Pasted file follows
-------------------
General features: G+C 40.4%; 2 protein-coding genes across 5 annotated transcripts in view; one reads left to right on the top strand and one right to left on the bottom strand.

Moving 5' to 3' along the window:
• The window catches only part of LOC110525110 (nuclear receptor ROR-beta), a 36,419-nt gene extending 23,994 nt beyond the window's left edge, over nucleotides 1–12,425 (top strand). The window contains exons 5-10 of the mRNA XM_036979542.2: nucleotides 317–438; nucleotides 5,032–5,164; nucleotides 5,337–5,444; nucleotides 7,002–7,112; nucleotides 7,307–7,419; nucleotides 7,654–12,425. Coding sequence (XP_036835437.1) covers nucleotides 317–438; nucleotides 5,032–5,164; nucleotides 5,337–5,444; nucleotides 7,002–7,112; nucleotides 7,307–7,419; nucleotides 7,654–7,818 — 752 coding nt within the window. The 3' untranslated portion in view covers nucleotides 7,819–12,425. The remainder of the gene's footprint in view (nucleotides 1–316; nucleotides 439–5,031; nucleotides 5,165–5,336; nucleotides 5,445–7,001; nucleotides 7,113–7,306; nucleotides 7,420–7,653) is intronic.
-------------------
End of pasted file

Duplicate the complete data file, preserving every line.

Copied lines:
General features: G+C 40.4%; 2 protein-coding genes across 5 annotated transcripts in view; one reads left to right on the top strand and one right to left on the bottom strand.

Moving 5' to 3' along the window:
• The window catches only part of LOC110525110 (nuclear receptor ROR-beta), a 36,419-nt gene extending 23,994 nt beyond the window's left edge, over nucleotides 1–12,425 (top strand). The window contains exons 5-10 of the mRNA XM_036979542.2: nucleotides 317–438; nucleotides 5,032–5,164; nucleotides 5,337–5,444; nucleotides 7,002–7,112; nucleotides 7,307–7,419; nucleotides 7,654–12,425. Coding sequence (XP_036835437.1) covers nucleotides 317–438; nucleotides 5,032–5,164; nucleotides 5,337–5,444; nucleotides 7,002–7,112; nucleotides 7,307–7,419; nucleotides 7,654–7,818 — 752 coding nt within the window. The 3' untranslated portion in view covers nucleotides 7,819–12,425. The remainder of the gene's footprint in view (nucleotides 1–316; nucleotides 439–5,031; nucleotides 5,165–5,336; nucleotides 5,445–7,001; nucleotides 7,113–7,306; nucleotides 7,420–7,653) is intronic.